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February 15, 2018

Do You Understand Your Taxes?

Tax returns are the eyes of one’s personal finance. Learning the basics can be very valuable as you plan for your financial future and retirement.

The IRS 1040, the tax form most of us are most familiar with, is like a table of contents to the entire tax return. It has two pages, and the rest of the tax return is schedules and forms used to report the details and calculations for the information listed on the 1040.
Page 1 of the 1040:
States personal information – Name, Social Security Number, dependents by name and SSN, filing status, and a few other items.
Lists all income from the various income categories – Wages, tips, dividends, interest, business income, social security, pensions, IRA distributions, farm income, tax refunds, alimony, unemployment compensation, capital gains, and other income. All income added together is the Gross Income.
The next part of Page 1 of the 1040 is Adjustments to Income – Alimony paid, IRA and personal pension contributions, health savings account contributions, educator expenses, student loan interest, tuition and fees, and a few more items. The Adjustments to Income total is subtracted from the Gross Income to arrive at Adjusted Gross Income (AGI). AGI is an important figure and is used to determine other aspects of your personal tax situation.
Page 2 of the 1040:
Lists Deductions (Standard or Itemized) and personal exemptions which are subtracted from the AGI to arrive at Taxable Income, from which you enter a schedule or table to determine the tax owed.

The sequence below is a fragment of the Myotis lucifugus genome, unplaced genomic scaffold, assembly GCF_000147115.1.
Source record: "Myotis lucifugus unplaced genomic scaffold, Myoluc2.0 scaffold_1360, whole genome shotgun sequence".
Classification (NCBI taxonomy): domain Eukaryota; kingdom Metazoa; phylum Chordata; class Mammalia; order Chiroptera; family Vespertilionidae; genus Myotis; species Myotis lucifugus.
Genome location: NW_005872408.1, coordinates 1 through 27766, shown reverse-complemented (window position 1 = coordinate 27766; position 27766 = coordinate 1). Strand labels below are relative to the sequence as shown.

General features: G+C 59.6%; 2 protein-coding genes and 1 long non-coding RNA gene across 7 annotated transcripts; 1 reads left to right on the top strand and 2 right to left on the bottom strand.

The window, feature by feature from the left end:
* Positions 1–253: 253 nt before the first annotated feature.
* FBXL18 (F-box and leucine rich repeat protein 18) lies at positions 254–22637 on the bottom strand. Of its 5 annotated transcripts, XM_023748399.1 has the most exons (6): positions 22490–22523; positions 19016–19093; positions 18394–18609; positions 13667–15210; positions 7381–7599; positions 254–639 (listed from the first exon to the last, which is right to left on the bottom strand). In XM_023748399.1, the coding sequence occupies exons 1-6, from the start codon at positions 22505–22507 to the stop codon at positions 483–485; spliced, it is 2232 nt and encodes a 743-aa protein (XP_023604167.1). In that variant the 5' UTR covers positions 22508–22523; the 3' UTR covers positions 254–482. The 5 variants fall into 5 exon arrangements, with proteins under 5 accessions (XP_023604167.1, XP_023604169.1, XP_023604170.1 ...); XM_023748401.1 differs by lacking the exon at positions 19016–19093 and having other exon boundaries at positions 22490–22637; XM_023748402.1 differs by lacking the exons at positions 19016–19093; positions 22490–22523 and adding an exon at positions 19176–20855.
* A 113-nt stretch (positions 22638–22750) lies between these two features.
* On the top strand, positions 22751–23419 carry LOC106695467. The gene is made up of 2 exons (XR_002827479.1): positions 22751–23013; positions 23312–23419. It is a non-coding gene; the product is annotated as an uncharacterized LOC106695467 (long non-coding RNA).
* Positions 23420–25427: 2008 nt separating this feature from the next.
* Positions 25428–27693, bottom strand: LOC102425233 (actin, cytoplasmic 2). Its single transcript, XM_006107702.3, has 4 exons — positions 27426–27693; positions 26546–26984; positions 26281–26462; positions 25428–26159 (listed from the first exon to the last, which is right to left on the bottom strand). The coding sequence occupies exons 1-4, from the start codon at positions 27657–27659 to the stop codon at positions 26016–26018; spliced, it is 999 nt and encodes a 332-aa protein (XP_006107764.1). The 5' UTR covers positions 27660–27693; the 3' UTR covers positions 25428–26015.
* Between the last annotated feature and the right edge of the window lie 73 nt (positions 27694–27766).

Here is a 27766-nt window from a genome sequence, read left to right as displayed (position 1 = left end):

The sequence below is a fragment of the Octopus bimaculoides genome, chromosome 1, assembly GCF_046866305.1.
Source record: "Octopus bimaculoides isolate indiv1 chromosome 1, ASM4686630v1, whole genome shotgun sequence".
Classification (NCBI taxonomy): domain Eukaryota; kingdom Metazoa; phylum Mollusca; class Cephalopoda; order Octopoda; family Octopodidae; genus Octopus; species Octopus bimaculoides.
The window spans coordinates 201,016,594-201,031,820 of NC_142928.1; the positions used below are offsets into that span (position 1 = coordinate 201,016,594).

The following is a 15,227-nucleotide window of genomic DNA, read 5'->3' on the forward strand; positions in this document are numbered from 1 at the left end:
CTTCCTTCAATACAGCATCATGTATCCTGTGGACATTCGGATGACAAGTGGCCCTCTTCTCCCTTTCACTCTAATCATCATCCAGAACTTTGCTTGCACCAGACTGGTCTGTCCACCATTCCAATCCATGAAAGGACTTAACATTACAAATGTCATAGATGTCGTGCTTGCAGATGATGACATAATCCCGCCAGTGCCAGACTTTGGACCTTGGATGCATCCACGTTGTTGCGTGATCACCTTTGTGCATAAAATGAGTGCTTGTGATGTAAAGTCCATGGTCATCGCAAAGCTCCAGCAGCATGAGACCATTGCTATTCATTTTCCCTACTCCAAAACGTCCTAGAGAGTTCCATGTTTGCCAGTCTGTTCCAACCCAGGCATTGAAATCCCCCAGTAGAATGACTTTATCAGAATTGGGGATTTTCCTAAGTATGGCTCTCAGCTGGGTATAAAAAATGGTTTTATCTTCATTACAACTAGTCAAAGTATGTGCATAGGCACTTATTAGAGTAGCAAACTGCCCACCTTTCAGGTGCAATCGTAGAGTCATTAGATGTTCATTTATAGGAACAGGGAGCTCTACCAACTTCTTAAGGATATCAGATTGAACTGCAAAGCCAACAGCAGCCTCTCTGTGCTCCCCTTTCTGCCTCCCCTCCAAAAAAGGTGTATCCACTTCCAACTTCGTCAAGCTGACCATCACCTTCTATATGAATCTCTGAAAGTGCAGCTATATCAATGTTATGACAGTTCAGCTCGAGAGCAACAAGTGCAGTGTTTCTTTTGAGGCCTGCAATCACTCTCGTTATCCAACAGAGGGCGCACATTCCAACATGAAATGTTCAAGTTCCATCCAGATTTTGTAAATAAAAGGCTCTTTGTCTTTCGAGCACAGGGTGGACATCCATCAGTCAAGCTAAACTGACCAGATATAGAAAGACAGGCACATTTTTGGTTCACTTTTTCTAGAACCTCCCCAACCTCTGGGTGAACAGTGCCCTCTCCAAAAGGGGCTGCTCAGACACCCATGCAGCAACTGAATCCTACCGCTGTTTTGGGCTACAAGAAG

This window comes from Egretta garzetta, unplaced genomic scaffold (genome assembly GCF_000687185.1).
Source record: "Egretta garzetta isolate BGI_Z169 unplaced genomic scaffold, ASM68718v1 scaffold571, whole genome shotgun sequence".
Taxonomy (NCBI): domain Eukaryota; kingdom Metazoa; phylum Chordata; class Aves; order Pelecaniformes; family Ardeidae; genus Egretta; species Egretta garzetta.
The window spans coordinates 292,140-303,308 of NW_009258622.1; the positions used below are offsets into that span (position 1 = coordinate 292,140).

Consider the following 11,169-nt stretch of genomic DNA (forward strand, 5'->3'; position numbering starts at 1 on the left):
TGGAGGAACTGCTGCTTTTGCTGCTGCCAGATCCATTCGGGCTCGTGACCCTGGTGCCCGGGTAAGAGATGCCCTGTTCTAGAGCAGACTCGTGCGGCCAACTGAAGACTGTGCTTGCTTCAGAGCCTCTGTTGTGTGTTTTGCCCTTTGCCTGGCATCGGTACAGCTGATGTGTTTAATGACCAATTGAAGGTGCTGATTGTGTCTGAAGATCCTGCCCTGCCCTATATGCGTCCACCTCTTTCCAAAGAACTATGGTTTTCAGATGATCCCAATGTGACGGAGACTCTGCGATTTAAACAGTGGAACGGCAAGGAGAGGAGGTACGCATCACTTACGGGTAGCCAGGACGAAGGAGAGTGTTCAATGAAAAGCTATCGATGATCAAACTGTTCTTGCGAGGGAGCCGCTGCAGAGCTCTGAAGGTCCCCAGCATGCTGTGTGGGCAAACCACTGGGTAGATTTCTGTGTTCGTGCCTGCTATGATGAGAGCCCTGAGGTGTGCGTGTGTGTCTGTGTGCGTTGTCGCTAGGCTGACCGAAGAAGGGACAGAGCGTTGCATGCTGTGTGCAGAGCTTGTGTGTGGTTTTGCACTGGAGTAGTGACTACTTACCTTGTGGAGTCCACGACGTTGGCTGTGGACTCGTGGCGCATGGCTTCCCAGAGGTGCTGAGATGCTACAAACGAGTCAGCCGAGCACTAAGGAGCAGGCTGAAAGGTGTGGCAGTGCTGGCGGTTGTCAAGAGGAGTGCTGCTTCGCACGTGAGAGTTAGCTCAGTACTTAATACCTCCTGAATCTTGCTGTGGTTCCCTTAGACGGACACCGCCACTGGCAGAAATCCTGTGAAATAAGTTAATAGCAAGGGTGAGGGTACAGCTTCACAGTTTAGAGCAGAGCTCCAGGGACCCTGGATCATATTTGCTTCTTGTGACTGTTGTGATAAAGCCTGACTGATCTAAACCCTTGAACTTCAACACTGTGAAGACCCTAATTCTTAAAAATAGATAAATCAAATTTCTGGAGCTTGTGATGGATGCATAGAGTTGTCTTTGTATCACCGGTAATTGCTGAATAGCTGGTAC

There is then an Alternative Minimum Tax (AMT) if applicable, which is an addition to the taxes owed, calculated elsewise in the tax return.
Tax Credits are subtracted.
Other Taxes such as Self Employment Tax are added to come up with your Total Tax.
From the Total Tax figure, taxes paid over the course of the year are subtracted.
Leaving – Amount Owed or Amount Due back to you.
All of this is supported by the Schedules and Forms.
Schedule A - Lists allowable itemized deductions (which can have limitations)
Schedule B – Interest and Dividend Income
Schedule C – Self Employed Income and Expenses (Net carried to Page 1 of the 1040)
Schedule D – Capital Gains and Losses (Net carried to Page 1 of the 1040)
Schedule E – Rental Property Income and Expenses (Net carried to Page 1 of the 1040)
Schedule F – Farm income and expenses (Net carried to Page 1 of the 1040)
There is, of course, more to it than I have written about here, but these are the basics.

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